By Fatima Malik
Teenaged boys (with or without ADHD) have several obstacles that they face in school.
First off, their verbal skills lag behind girls (with or without ADHD).
As such, they may fall behind on standardized test scores compared to girls in their class—leading to lower chances of getting into college.
This is especially true in the case of teenage boys with ADHD. This is because an ADHD brain lacks the executive control to regulate. So when teenage boys with ADHD are required to organize and effectively plan their college-related activities and studies, they cannot.
And while these boys have a greater need for academic help from parents or teachers, they are less likely to accept help due to their “I am independent now” motto during their teenage years.
Here are 4 tips on how to help your teenager with ADHD without letting them know that you’re helping.
- Play up his strength – boost morale – build self-confidence: Compliment and highlight their strengths more than anything. Kids with ADHD are extremely sensitive, so it is likely they are already aware of what they are doing wrong. So concentrate on the tasks they are good at and the skills they have this will help them battle imposter syndrome as they grow older.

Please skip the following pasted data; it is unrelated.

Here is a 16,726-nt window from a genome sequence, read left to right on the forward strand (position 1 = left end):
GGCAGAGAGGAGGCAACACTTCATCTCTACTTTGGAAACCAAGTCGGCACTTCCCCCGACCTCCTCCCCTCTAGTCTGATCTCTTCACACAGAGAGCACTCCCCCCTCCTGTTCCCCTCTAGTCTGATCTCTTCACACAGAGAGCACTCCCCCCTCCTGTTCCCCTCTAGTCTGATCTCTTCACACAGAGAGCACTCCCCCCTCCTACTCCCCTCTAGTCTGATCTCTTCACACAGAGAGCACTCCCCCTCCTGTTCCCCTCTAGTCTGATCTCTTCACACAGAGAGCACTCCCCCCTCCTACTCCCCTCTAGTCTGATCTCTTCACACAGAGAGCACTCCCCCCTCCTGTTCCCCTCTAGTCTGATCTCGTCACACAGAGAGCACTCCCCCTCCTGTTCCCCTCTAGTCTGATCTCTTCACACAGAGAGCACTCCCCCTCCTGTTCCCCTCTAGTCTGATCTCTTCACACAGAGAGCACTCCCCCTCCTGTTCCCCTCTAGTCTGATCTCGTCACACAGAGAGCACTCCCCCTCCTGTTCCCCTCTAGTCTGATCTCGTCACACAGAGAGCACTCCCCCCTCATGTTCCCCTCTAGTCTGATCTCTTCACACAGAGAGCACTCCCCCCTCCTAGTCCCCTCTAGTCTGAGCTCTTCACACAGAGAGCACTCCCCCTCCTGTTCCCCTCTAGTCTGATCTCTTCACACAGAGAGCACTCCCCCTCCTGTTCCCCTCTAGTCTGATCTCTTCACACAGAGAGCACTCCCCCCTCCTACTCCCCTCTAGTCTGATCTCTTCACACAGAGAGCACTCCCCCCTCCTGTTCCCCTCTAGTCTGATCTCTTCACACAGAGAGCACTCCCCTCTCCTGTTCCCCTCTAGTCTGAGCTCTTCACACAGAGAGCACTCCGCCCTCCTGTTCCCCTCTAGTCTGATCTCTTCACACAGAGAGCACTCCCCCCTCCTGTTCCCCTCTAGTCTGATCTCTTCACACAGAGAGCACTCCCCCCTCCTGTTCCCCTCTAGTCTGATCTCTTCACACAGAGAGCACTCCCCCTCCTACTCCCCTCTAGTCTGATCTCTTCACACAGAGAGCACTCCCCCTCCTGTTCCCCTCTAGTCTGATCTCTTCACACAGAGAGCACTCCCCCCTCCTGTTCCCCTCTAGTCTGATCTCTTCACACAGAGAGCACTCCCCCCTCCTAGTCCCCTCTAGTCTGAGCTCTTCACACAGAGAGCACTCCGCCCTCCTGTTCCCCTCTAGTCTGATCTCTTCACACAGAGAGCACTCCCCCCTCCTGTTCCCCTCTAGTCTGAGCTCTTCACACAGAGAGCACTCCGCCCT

- Connect them with good role models (other than yourself). People who have ADHD – Mentors – ADHD-friendly jobs (organizations): It is important for them to see how someone who is like them is navigating through life now that they are out of school and in the workforce. There are community programs that can be explored.
- Be patient with them and their progress. It is harder for kids with ADHD to manage the workload associated with high school and because they lack executive control the organization and prioritizing will take time and guidance.
- Let them make decisions: Unless they are putting their lives in danger, decisions surrounding their social life should be left up to the teenager. Why? Because we learn most from mistakes we make rather than a decision someone else made for us.
Having your teenager make mistakes under your watch will benefit them when they go to college and are truly independent.
Are you parenting a teenager with ADHD? Call us, at 1-866-503-7457